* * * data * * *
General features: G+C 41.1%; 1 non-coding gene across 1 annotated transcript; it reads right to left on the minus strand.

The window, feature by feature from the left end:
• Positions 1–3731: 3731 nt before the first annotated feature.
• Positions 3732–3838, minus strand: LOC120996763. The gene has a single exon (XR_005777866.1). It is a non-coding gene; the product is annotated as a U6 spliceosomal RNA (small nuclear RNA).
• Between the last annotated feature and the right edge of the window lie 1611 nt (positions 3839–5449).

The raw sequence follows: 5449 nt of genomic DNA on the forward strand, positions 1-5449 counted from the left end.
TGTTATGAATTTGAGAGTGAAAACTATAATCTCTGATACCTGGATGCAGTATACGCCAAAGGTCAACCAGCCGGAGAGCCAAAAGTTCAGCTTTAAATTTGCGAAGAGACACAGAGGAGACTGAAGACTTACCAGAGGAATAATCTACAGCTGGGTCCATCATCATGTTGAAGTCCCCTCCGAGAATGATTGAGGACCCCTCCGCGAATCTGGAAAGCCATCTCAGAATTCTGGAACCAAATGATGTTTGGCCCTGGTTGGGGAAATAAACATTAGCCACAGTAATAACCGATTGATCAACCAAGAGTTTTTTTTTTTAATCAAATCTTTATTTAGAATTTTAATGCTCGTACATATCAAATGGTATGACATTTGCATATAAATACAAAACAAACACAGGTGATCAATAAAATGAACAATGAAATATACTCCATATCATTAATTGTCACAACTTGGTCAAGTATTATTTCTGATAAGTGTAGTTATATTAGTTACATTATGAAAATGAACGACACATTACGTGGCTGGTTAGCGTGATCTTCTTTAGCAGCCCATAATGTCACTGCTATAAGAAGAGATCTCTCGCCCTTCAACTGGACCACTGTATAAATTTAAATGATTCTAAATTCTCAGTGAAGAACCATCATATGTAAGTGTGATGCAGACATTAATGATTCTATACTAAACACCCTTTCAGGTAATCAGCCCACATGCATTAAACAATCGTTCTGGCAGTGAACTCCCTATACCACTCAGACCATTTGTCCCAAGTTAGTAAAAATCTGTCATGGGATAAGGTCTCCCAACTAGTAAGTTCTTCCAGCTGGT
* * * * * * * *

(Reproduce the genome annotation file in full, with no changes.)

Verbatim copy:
General features: G+C 41.1%; 1 non-coding gene across 1 annotated transcript; it reads right to left on the minus strand.

The window, feature by feature from the left end:
• Positions 1–3731: 3731 nt before the first annotated feature.
• Positions 3732–3838, minus strand: LOC120996763. The gene has a single exon (XR_005777866.1). It is a non-coding gene; the product is annotated as a U6 spliceosomal RNA (small nuclear RNA).
• Between the last annotated feature and the right edge of the window lie 1611 nt (positions 3839–5449).

The raw sequence follows: 5449 nt of genomic DNA on the forward strand, positions 1-5449 counted from the left end.
TGTTATGAATTTGAGAGTGAAAACTATAATCTCTGATACCTGGATGCAGTATACGCCAAAGGTCAACCAGCCGGAGAGCCAAAAGTTCAGCTTTAAATTTGCGAAGAGACACAGAGGAGACTGAAGACTTACCAGAGGAATAATCTACAGCTGGGTCCATCATCATGTTGAAGTCCCCTCCGAGAATGATTGAGGACCCCTCCGCGAATCTGGAAAGCCATCTCAGAATTCTGGAACCAAATGATGTTTGGCCCTGGTTGGGGAAATAAACATTAGCCACAGTAATAACCGATTGATCAACCAAGAGTTTTTTTTTTTAATCAAATCTTTATTTAGAATTTTAATGCTCGTACATATCAAATGGTATGACATTTGCATATAAATACAAAACAAACACAGGTGATCAATAAAATGAACAATGAAATATACTCCATATCATTAATTGTCACAACTTGGTCAAGTATTATTTCTGATAAGTGTAGTTATATTAGTTACATTATGAAAATGAACGACACATTACGTGGCTGGTTAGCGTGATCTTCTTTAGCAGCCCATAATGTCACTGCTATAAGAAGAGATCTCTCGCCCTTCAACTGGACCACTGTATAAATTTAAATGATTCTAAATTCTCAGTGAAGAACCATCATATGTAAGTGTGATGCAGACATTAATGATTCTATACTAAACACCCTTTCAGGTAATCAGCCCACATGCATTAAACAATCGTTCTGGCAGTGAACTCCCTATACCACTCAGACCATTTGTCCCAAGTTAGTAAAAATCTGTCATGGGATAAGGTCTCCCAACTAGTAAGTTCTTCCAGCTGGT